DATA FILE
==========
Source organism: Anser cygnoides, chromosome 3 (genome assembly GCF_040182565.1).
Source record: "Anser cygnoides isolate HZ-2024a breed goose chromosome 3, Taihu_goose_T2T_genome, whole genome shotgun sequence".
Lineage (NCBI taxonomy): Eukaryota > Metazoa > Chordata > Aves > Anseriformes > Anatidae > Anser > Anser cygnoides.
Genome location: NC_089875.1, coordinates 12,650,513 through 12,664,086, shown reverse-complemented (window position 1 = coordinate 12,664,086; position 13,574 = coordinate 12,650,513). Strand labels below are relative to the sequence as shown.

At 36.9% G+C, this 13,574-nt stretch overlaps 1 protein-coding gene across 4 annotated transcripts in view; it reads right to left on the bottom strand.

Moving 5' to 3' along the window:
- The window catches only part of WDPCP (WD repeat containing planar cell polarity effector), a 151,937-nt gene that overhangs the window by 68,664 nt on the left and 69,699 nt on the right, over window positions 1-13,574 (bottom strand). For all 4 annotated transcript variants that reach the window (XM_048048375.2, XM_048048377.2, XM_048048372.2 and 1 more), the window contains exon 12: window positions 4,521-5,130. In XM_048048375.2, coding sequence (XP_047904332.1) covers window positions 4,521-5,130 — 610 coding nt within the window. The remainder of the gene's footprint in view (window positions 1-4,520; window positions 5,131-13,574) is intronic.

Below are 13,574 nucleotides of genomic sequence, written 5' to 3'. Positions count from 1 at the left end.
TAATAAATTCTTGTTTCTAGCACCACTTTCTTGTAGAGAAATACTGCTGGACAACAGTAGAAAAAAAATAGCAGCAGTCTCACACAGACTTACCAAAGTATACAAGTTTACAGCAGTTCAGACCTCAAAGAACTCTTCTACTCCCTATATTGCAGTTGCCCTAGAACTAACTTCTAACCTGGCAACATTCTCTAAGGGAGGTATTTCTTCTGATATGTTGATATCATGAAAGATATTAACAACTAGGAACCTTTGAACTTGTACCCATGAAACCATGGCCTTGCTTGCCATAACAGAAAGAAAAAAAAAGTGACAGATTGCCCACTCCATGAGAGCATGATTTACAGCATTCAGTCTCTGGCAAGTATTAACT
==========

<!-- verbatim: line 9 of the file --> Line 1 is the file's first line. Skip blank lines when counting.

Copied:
TAATAAATTCTTGTTTCTAGCACCACTTTCTTGTAGAGAAATACTGCTGGACAACAGTAGAAAAAAAATAGCAGCAGTCTCACACAGACTTACCAAAGTATACAAGTTTACAGCAGTTCAGACCTCAAAGAACTCTTCTACTCCCTATATTGCAGTTGCCCTAGAACTAACTTCTAACCTGGCAACATTCTCTAAGGGAGGTATTTCTTCTGATATGTTGATATCATGAAAGATATTAACAACTAGGAACCTTTGAACTTGTACCCATGAAACCATGGCCTTGCTTGCCATAACAGAAAGAAAAAAAAAGTGACAGATTGCCCACTCCATGAGAGCATGATTTACAGCATTCAGTCTCTGGCAAGTATTAACT